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Nationals miss a chance

They got back-to-back-to-back victories in games started by their Big Three pitchers. The question confronting the Washington Nationals last night was whether they could get anything remotely resembling a quality start from a far less accomplished pitcher making his major league debut?

The answer was a resounding "no," and the Nationals' subsequent 4-2 loss to the Florida Marlins left them wondering just how they're going to make it through the season's final 23 games with only 60 percent of a starting rotation.

Left-hander Matt White wasn't the answer in his first career start 11 days earlier, and neither was right-hander Darrell Rasner in his debut last night. The 24-year-old, who had never spent a day above Class AA, lasted just 22/3 innings and gave up three runs, all the Marlins needed to win before a surprisingly small crowd of 24,936 at RFK Stadium.

It was the second-smallest home crowd of the year for the Nationals, ahead only the 23,966 that turned out April 18 to see them play these same Marlins -- and it underscored several key points. First, school's back in session. Second, football season is upon us. And third, this town doesn't appear ready to declare the Nationals (72-67) back in the race just yet.

Tonight's game may help resolve that last point. The Marlins will send dynamic lefty Dontrelle Willis to the mound in search of his 20th win. The Nationals, who now trail the wild-card leading Houston Astros by 21/2 games, will send ... well, manager Frank Robinson still wasn't sure as of yesterday afternoon.

He wound up settling on left-hander John Halama, who has had mixed results in two starts to date but looks like the best option for a Washington team that finds itself in desperation mode the rest of the way.

And if Halama isn't up to the challenge?

"We'll go through the whole staff again tomorrow," Robinson said.

Such is the dilemma facing the Nationals. How do you make it through a pennant race with only three viable starters: John Patterson, Esteban Loaiza and Livan Hernandez?

The answer may be to resort to a four-man rotation down the stretch. It's something Robinson said he's considering, though he likely can't make that move until Monday, the first of Washington's final three off days.

"I'm not thinking long term right now," he said. "I'm thinking about trying to win that one [today]. This is going to be a handful in itself."

If they can get through the week intact, the fourth spot in the rotation could be occupied not by one starter but by the entire bullpen, the Nationals' unquestioned strength at the moment. That group held Florida's potent lineup to one run over 61/3 innings last night.

"It's not the normal way you'd like to do it," said one club official, "but we've built the bullpen up, and those are the guys who have gotten people out."

Members of Washington's relief corps say they're ready and willing to heed the call.

"You'll do anything for your team if they ask," said right-hander Gary Majewski, one of five relievers used last night. "We want to win. If it takes a bullpen game every five days, hey, that's what we're going to have to do."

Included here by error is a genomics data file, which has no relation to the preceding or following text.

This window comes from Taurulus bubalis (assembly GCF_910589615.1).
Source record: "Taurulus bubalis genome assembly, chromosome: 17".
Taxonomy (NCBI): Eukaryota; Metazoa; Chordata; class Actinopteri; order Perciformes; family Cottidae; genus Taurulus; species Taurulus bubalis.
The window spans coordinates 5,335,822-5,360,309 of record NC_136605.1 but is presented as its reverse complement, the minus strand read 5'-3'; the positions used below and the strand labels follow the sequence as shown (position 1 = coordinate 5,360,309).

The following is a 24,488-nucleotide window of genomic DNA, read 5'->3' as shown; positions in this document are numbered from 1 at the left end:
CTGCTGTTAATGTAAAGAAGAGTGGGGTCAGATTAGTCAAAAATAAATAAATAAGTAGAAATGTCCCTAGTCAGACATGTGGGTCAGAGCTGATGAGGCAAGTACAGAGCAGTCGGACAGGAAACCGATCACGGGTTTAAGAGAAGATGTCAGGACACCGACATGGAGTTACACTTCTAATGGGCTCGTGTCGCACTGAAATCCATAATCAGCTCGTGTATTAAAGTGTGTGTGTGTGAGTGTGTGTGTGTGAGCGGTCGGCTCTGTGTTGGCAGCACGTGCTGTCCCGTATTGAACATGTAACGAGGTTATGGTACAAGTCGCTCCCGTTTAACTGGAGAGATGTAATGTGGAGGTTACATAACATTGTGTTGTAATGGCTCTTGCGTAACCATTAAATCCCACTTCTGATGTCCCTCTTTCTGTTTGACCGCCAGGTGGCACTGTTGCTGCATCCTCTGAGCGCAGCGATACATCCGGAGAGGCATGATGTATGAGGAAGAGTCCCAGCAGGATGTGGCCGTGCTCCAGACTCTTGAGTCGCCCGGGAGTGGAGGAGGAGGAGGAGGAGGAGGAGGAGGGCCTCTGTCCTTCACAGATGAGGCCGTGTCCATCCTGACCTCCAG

The Nationals need to get as much as they can out of their pitching staff because their lineup simply can't be counted on to score more than a handful of runs a game.

They managed just two on five hits last night against the unaccomplished duo of starter Ismael Valdez (2-1) and reliever Brian Moehler (three scoreless innings). Veteran closer Todd Jones then finished things off in the ninth for his 35th save, getting rookie Ryan Zimmerman -- the potential tying run -- to fly out to end the game.

"That's a guy we have to beat," outfielder Marlon Byrd said of Valdez. "Especially with the guys they've got coming up behind him. ... We expected to win tonight."

Rasner, forced to share a locker with Travis Hughes in RFK's overflowing clubhouse, made it through two innings unscathed but could not get out of the third. Doubles by Damion Easley and Jeremy Hermida, sandwiched around Luis Castillo's single, brought two runs home and brought stirs from the Washington bullpen.

When Rasner later gave up an RBI double to Juan Encarnacion, the night was over for the organization's 2002 second-round draft pick.

"I'm glad I got this opportunity," Rasner said. "I wish it could have gone a little better for this ballclub."

The Nationals did remain within striking distance and in the bottom of the third got two of the runs back on Brad Wilkerson's 11th homer.

Robinson kept trying everything after that. Not only did he need 61/3 innings out of his bullpen, he also needed to go for broke every time his team had a chance to score a run.

So with two outs and two on in the fourth and the pitcher's spot coming up, Robinson sent out a most unlikely pinch-hitter: Jose Vidro, the usual starting second baseman who has been sidelined with a lingering knee injury. The club has hoped Vidro can help out down the stretch with an occasional at-bat in key situations, and this one certainly qualified. But with a chance to tie the game, he lifted a soft pop-up behind the third-base coaching box, ending the inning.

The Nationals never seriously threatened again.

"I just felt like I had to take a shot early with Vidro," Robinson said. "He didn't get it done, and then we didn't do much else."

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